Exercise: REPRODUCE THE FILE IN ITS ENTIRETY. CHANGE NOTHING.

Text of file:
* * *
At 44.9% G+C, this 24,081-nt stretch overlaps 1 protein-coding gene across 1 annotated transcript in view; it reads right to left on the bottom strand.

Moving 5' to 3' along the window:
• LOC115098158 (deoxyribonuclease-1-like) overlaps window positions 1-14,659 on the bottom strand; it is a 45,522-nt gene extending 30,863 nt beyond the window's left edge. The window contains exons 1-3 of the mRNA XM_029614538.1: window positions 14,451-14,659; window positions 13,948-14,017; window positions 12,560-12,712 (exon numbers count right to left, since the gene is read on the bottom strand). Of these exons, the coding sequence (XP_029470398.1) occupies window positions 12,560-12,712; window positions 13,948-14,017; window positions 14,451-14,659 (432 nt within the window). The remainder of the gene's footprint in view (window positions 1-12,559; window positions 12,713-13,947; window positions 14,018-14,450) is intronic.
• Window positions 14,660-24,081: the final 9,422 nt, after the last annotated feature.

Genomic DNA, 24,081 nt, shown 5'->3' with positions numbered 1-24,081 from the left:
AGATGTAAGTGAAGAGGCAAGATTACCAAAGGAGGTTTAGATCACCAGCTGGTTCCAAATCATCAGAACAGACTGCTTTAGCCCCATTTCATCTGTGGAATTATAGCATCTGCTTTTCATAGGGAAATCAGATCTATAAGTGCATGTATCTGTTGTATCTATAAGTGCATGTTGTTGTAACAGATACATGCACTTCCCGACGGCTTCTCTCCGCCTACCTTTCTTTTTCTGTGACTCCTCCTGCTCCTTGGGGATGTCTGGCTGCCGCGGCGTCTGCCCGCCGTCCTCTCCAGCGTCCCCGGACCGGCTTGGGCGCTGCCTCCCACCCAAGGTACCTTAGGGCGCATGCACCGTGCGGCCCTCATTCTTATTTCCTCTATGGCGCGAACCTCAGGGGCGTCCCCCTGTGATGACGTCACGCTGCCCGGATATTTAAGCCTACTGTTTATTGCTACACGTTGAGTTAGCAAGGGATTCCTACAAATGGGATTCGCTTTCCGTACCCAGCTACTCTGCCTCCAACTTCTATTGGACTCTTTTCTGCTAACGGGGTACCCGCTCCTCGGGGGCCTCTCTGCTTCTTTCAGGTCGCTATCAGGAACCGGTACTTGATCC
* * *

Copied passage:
At 44.9% G+C, this 24,081-nt stretch overlaps 1 protein-coding gene across 1 annotated transcript in view; it reads right to left on the bottom strand.

Moving 5' to 3' along the window:
• LOC115098158 (deoxyribonuclease-1-like) overlaps window positions 1-14,659 on the bottom strand; it is a 45,522-nt gene extending 30,863 nt beyond the window's left edge. The window contains exons 1-3 of the mRNA XM_029614538.1: window positions 14,451-14,659; window positions 13,948-14,017; window positions 12,560-12,712 (exon numbers count right to left, since the gene is read on the bottom strand). Of these exons, the coding sequence (XP_029470398.1) occupies window positions 12,560-12,712; window positions 13,948-14,017; window positions 14,451-14,659 (432 nt within the window). The remainder of the gene's footprint in view (window positions 1-12,559; window positions 12,713-13,947; window positions 14,018-14,450) is intronic.
• Window positions 14,660-24,081: the final 9,422 nt, after the last annotated feature.

Genomic DNA, 24,081 nt, shown 5'->3' with positions numbered 1-24,081 from the left:
AGATGTAAGTGAAGAGGCAAGATTACCAAAGGAGGTTTAGATCACCAGCTGGTTCCAAATCATCAGAACAGACTGCTTTAGCCCCATTTCATCTGTGGAATTATAGCATCTGCTTTTCATAGGGAAATCAGATCTATAAGTGCATGTATCTGTTGTATCTATAAGTGCATGTTGTTGTAACAGATACATGCACTTCCCGACGGCTTCTCTCCGCCTACCTTTCTTTTTCTGTGACTCCTCCTGCTCCTTGGGGATGTCTGGCTGCCGCGGCGTCTGCCCGCCGTCCTCTCCAGCGTCCCCGGACCGGCTTGGGCGCTGCCTCCCACCCAAGGTACCTTAGGGCGCATGCACCGTGCGGCCCTCATTCTTATTTCCTCTATGGCGCGAACCTCAGGGGCGTCCCCCTGTGATGACGTCACGCTGCCCGGATATTTAAGCCTACTGTTTATTGCTACACGTTGAGTTAGCAAGGGATTCCTACAAATGGGATTCGCTTTCCGTACCCAGCTACTCTGCCTCCAACTTCTATTGGACTCTTTTCTGCTAACGGGGTACCCGCTCCTCGGGGGCCTCTCTGCTTCTTTCAGGTCGCTATCAGGAACCGGTACTTGATCC